Also in the Critics, Kate Mossman looks at how a generation of nerds is writing music for grown-ups. “Interesting things happen at the point where ambition meets anonymity”, Mossman writes, “you can be a fully formed artistic product before the world even knows you exist”. Mossman examines the Belgian-born Australian singer-songwriter Gotye, responsible for the biggest-selling song in the world this year – “Somebody That I Used To Know”. Gotye spent his twenties living in a former family home in Melbourne “rent-free, tooling around with vintage synths to his heart’s content”. Gotye, along with Kimbra and Monáe – musicians who sound like 1980s pop stars – have been defined above all by an isolated upbringing.  The reach of the internet and laptop technology mean “there’s a new route for the old-fashioned pop star”. It’s all about perfectionism, Mossman argues: “The more nerdy you are, the more artistic control you retain. The penniless, jack-of-all trades musician can take punk’s DIY ethic and reach the world with it now”.
 
Elsewhere in the Critics: Suzy Klein on the great conductors; Yo Zushi on the rise of David Bowie; Leo Robson on Dana Spiotta’s Stone Arabia; Rachel Cooke on Wallander; Antonia Quirke on the final broadcast from Bush House; Ryan Gilbey reviews the latest Batman film, and Will Self is seduced by his new smartphone.
 
One half of a severed alliance: Morrissey (Photo: Getty Images)
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Conjuring the ghost: the "shape-shifting, queer, violent, hippie genuis" of David Litvinoff

A new biography tracks down the elusive Kray confidant who became a friend of Mick Jagger and Keith Richards.

David Litvinoff is a mythic character to anyone with an interest in London during the Sixties. An intimate of the Krays, he was a tough and violent Jew from the East End. He was also a musical genius with an unrivalled knowledge of jazz, the blues and rock that made him a valued friend of Mick Jagger and Keith Richards. It was his ability to move from the East End to Chelsea, from the dives of Soho to Notting Hill, that was the critical factor in the extraordinary vision of London that Donald Cammell and Nicolas Roeg conjured into the film Performance, for which Litvinoff is credited as dialogue coach. And yet, even though all this is known and recorded, he remains a ghost, a figure who wrote nothing and who systematically destroyed all the records of his life he could lay his hands on. Even his exact role in Performance is shrouded in mystery. He is said to have dictated much of the script to Cammell. This biography claims that Jagger’s mesmerising song on the soundtrack, “Memo from Turner”, was in fact a memo from Litvinoff.

Multiple reports describe him as the most brilliant talker London had known since Coleridge, but although there are rumours of tapes they have always been just rumours. I’d have thought he was a figure who would defeat any biographer – a shape-shifting, queer, violent, hippie genius lost in a mist of hallucinogens – but Keiron Pim’s account of this extraordinary character is a magisterial work of scholarship. He tracks down all the living witnesses; he has also unearthed letters, and even some of those long-lost tapes.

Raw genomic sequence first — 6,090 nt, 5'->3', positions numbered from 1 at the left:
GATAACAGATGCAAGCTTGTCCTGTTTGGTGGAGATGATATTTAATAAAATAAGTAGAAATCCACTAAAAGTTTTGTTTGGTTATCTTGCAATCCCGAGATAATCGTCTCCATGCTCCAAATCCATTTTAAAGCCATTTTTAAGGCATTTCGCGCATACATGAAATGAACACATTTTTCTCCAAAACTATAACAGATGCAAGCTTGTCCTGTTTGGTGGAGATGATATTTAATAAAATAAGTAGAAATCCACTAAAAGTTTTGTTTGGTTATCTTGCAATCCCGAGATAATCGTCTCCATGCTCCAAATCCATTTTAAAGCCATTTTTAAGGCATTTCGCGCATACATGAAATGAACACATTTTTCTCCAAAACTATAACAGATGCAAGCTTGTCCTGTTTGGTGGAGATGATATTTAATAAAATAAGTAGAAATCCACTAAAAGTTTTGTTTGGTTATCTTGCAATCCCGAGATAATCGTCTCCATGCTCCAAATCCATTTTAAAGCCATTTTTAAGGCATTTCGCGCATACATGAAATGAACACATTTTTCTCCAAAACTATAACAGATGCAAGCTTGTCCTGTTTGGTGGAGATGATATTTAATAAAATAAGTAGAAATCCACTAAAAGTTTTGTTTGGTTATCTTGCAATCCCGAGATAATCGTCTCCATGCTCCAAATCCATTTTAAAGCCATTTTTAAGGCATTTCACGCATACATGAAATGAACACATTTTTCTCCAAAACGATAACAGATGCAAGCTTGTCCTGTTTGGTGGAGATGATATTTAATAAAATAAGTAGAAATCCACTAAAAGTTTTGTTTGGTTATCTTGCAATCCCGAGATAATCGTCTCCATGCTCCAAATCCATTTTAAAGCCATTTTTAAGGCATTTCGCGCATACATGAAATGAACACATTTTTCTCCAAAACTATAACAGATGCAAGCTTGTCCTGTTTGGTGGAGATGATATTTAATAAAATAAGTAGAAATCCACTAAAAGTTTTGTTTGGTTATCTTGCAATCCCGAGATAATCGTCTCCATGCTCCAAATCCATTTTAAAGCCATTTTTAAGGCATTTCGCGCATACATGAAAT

The story that emerges is even harder to believe than the legend. Litvinoff came out of the Jewish East End but he was from one of its most talented families. His name was not even Litvinoff: his mother’s first husband went by that name but David was the son of her second, Solomon Levy. Long before he met the Krays or the Stones, he was a gossip columnist on the Daily Express, practically inventing the Chelsea set that shocked the prim Fifties. By that time he had met Lucian Freud, who painted him in an astonishing study, the working title of which was Portrait of a Jew. Litvinoff was furious when Freud exhibited it with the new description of The Procurer, and the bad blood between these two men, both of whom inhabited the drinking clubs of Soho and the Krays’ gambling joints, remained for the rest of their lives. In fact, it is Freud who comes over as the villain of the book, fingered by Pim as the man behind the most violent assault on Litvinoff: he was knocked unconscious at the door to his own flat, on the top floor, and awoke to find himself naked and tied to a chair suspended from the balcony, nose broken and head shaved bald.

I learned much from this book: a period working for Peter Rachman before he became involved with the Krays; sojourns in Wales and Australia when he was fleeing threats of violence. The big discovery for me, however, was Litvinoff’s encyclopaedic knowledge of the jazz and blues traditions that gave birth to rock’n’roll. He taught the Stones a lot but he taught Eric Clapton even more – they were both living at the Pheasantry building on the King’s Road, and Litvinoff seems to have had unlimited access to the most recherché back catalogues and the most recent unreleased recordings. The book traces, but does not comment on, a transformation from an amphetamine-fuelled hard man in the Fifties and early Sixties to the oddest of hallucinogen hippies by the Summer of Love in 1967.

But, for all Litvinoff’s knowledge, wit and gift for friendship, his tale is a tragedy. A man who could talk but couldn’t write; an out gay man long before it was acceptable, who seems never to have been at ease with his sexuality; a proud Jew without any tradition of Judaism to which he could affiliate. Above all, this was a man who lived to the full the extraordinary moment when London dreamed, in Harold Wilson’s Sixties, that class was a thing of the past. Back from Australia in the early Seventies, Litvinoff awoke again to find that it had indeed been a dream. His suicide in 1975 was cold and deliberate. He had outlived his time. 

Colin MacCabe edits Critical Quarterly

Jumpin’ Jack Flash: David Litvinoff and the Rock’n’Roll Underworld by Keiron Pim is publisyhed by Jonathan Cape (416pp, £16.99)

This article first appeared in the 25 August 2016 issue of the New Statesman, Cameron: the legacy of a loser